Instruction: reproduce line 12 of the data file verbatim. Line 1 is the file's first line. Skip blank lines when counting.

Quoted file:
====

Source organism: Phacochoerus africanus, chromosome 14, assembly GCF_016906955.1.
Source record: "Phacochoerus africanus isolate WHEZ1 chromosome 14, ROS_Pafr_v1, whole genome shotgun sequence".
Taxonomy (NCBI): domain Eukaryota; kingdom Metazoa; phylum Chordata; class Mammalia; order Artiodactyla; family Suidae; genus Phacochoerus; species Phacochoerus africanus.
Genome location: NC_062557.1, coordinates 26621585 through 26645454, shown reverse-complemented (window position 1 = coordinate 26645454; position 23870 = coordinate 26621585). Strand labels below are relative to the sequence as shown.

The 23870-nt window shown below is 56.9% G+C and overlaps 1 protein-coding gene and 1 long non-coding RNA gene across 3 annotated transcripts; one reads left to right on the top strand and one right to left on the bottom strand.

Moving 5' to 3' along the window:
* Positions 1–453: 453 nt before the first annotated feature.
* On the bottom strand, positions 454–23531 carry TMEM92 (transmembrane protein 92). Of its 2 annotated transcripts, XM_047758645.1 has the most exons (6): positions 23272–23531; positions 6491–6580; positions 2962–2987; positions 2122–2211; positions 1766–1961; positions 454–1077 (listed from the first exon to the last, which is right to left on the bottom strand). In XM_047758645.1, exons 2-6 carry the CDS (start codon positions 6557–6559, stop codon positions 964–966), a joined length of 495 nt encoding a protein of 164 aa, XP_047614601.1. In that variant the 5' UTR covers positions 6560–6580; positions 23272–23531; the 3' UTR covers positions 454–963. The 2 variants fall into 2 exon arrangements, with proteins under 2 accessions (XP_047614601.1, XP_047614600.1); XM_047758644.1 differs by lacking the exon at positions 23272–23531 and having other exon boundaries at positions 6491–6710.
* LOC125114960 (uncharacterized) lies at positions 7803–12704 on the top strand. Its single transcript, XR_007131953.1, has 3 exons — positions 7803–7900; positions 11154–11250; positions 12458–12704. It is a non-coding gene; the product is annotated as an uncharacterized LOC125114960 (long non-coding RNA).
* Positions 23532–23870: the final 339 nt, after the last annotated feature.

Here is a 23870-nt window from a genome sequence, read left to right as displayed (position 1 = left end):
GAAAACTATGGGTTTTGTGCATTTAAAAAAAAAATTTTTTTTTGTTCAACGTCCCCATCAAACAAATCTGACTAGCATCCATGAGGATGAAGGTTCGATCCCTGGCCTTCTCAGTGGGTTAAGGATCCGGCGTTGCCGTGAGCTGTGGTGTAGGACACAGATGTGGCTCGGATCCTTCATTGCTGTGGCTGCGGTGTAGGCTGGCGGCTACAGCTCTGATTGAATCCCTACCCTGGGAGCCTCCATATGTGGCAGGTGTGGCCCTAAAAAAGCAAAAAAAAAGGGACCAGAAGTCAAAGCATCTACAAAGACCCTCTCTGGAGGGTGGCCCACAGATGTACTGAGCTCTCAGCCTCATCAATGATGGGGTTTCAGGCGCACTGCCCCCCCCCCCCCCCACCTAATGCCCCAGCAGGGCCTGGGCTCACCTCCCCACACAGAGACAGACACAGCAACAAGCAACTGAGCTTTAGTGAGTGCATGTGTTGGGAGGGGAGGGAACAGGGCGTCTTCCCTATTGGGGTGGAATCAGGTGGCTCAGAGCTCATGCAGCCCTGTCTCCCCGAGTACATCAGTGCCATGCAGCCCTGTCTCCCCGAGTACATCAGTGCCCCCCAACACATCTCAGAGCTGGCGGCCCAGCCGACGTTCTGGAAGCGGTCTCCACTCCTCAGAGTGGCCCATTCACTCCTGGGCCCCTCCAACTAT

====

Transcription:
GAAAACTATGGGTTTTGTGCATTTAAAAAAAAAATTTTTTTTTGTTCAACGTCCCCATCAAACAAATCTGACTAGCATCCATGAGGATGAAGGTTCGATCCCTGGCCTTCTCAGTGGGTTAAGGATCCGGCGTTGCCGTGAGCTGTGGTGTAGGACACAGATGTGGCTCGGATCCTTCATTGCTGTGGCTGCGGTGTAGGCTGGCGGCTACAGCTCTGATTGAATCCCTACCCTGGGAGCCTCCATATGTGGCAGGTGTGGCCCTAAAAAAGCAAAAAAAAAGGGACCAGAAGTCAAAGCATCTACAAAGACCCTCTCTGGAGGGTGGCCCACAGATGTACTGAGCTCTCAGCCTCATCAATGATGGGGTTTCAGGCGCACTGCCCCCCCCCCCCCCCACCTAATGCCCCAGCAGGGCCTGGGCTCACCTCCCCACACAGAGACAGACACAGCAACAAGCAACTGAGCTTTAGTGAGTGCATGTGTTGGGAGGGGAGGGAACAGGGCGTCTTCCCTATTGGGGTGGAATCAGGTGGCTCAGAGCTCATGCAGCCCTGTCTCCCCGAGTACATCAGTGCCATGCAGCCCTGTCTCCCCGAGTACATCAGTGCCCCCCAACACATCTCAGAGCTGGCGGCCCAGCCGACGTTCTGGAAGCGGTCTCCACTCCTCAGAGTGGCCCATTCACTCCTGGGCCCCTCCAACTAT